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. Last Updated: 07/27/2016

High Court To Consider Challenge to Brady Bill

WASHINGTON -- For seven years, a wheelchair-bound James Brady and his wife, Sarah, fought for passage of national legislation to regulate the sale of handguns. They were unrelenting advocates, pitted against the lobbyists of the National Rifle Association.

They watched a bill requiring buyer-background checks die, get revived, cause a congressional standoff and finally, in late 1993, pass both houses to become the first major gun-control law in a quarter century.

The Brady Act, named for the former press secretary who was disabled in the 1981 assassination attempt on President Ronald Reagan, was immediately challenged by local sheriffs, who must perform the background checks, as an unconstitutional infringement on their power.

Now, the most controversial gun-control bill of the era has reached the Supreme Court, just as the justices are questioning whether Congress is imposing too much of its will on local authorities. Oral arguments on the case are set for Tuesday.

"The American people won a great victory over the gun lobby two years ago,'' Brady said at a recent news conference. "I hope, and trust, that the high court will not mess with success.''

Many local sheriffs complain the federal government has no right to force local law-enforcers to carry out Washington's crime policies.

"If we still believe in the notion of 'government by, for and of the people,' how can we go along with this?'' asked Richard Mack, sheriff of Graham County, Arizona.

Under the new law, a gun dealer must give the local sheriff the name of a would-be buyer, then wait five business days to hear back about the person's background before completing the sale. During that time, the sheriff is supposed to check state, local and national crime records and inform the dealer if the buyer is a convicted felon or otherwise would be barred from buying a handgun.

Mack and Ravalli County Sheriff Jay Printz in Montana, whose case is also before the justices, said the background information they must pursue comes from many sources and takes time his deputies could be spending on real crime-fighting.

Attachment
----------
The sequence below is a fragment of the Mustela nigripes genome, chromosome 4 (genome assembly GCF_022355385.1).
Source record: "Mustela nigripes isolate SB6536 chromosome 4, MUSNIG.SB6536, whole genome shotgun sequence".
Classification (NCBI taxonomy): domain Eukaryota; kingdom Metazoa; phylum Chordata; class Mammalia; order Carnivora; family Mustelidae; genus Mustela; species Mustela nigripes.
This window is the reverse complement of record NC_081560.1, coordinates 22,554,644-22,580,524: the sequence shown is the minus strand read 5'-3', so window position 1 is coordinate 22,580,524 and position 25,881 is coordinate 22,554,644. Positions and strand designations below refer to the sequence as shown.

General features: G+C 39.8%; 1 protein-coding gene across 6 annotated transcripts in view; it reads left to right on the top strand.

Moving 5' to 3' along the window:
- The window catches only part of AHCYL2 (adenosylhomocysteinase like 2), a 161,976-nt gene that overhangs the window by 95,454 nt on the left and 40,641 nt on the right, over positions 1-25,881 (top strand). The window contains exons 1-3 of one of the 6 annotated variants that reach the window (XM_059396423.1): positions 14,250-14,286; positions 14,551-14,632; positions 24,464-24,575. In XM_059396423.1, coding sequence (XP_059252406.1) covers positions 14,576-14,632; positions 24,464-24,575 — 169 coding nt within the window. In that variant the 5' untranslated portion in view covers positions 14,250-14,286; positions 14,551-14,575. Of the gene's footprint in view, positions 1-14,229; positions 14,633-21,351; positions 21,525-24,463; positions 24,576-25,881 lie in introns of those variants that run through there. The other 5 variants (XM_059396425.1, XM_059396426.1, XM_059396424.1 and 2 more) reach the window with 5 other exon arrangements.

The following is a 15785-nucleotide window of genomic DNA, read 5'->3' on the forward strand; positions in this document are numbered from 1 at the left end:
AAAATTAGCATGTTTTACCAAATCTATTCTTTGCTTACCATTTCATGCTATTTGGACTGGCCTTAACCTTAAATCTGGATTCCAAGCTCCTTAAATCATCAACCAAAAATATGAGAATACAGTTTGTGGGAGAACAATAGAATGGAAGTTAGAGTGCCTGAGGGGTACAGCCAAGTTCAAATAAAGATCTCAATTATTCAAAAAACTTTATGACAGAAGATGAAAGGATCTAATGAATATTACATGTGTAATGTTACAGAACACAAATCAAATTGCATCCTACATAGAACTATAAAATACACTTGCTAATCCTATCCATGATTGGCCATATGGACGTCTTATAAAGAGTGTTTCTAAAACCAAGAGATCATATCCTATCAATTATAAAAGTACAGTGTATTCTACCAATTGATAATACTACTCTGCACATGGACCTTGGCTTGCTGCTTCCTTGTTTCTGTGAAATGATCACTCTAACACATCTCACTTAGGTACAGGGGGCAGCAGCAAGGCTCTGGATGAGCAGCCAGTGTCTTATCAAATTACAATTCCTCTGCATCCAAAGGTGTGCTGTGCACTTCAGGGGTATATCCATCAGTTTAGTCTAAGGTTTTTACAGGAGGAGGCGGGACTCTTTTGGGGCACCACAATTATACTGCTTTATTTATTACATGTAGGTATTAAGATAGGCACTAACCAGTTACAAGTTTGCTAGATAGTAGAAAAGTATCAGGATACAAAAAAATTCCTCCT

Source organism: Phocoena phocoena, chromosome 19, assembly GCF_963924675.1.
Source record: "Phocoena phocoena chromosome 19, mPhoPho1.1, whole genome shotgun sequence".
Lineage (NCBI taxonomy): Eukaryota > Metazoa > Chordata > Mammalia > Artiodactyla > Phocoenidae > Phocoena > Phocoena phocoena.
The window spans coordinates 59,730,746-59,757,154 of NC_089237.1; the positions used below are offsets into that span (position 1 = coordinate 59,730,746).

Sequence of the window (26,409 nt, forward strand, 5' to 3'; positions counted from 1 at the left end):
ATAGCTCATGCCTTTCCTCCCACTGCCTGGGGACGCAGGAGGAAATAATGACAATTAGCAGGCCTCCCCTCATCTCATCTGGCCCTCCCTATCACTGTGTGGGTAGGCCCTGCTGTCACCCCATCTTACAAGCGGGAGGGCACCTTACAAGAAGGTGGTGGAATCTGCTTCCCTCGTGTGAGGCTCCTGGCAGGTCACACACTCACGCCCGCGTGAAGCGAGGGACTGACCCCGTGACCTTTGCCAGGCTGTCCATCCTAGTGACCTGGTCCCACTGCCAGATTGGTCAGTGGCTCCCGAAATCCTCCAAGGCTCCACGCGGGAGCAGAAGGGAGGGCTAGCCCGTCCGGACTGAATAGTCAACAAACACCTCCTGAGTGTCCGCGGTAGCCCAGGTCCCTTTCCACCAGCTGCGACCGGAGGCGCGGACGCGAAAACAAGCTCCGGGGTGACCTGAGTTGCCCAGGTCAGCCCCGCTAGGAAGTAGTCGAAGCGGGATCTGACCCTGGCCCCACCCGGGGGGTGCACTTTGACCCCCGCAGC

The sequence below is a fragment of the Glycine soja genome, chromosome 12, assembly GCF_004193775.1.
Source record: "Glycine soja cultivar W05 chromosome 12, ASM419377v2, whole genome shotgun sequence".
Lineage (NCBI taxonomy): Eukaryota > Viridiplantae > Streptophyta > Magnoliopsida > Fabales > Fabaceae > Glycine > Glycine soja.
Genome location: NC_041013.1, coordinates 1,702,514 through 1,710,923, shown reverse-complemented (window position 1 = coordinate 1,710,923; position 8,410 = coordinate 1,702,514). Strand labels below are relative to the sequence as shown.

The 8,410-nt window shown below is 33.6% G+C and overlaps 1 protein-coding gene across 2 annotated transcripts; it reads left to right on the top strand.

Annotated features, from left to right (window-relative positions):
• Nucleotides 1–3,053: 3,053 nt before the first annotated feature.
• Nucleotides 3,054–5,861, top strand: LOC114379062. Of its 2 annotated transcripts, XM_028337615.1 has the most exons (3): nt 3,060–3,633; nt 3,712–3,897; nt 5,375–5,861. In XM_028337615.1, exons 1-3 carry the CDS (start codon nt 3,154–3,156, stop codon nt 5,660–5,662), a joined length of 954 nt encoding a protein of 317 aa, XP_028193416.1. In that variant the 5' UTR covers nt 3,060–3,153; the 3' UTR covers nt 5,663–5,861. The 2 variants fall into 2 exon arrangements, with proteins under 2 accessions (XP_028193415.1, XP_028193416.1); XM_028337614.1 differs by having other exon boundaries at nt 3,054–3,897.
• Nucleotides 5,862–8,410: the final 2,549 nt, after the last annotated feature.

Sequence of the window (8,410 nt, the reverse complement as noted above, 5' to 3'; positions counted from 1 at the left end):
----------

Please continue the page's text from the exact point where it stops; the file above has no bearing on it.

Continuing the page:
Lawyers for Mack and Printz refer to a 1992 Supreme Court ruling on a New York case which stated that Congress "may not compel the states to enact or administer a federal regulatory program.'' In that instance, the court relied on the 10th Amendment, which dictates that constitutional powers not given to the federal government, nor explicitly removed from the states' domain, are reserved for the states and the people. It is on 10th-Amendment grounds that the sheriffs are challenging the Brady bill's background-check provisions.

But despite the controlling majority's recent track record on federalism, the Brady provisions could prove the exception to recent court decisions in this area. Solicitor General Walter Dellinger, arguing the government's case, distinguishes the Brady law from the provisions struck down in the New York radioactive waste case, in which the state was commanded to enact state regulation to deal with the waste problem.

"The Brady Act does not require [sheriffs] to make policy; rather ... the act only requires state officials to assist in the application of federal law ... in the course of their ordinary duties,'' Dellinger wrote in his brief.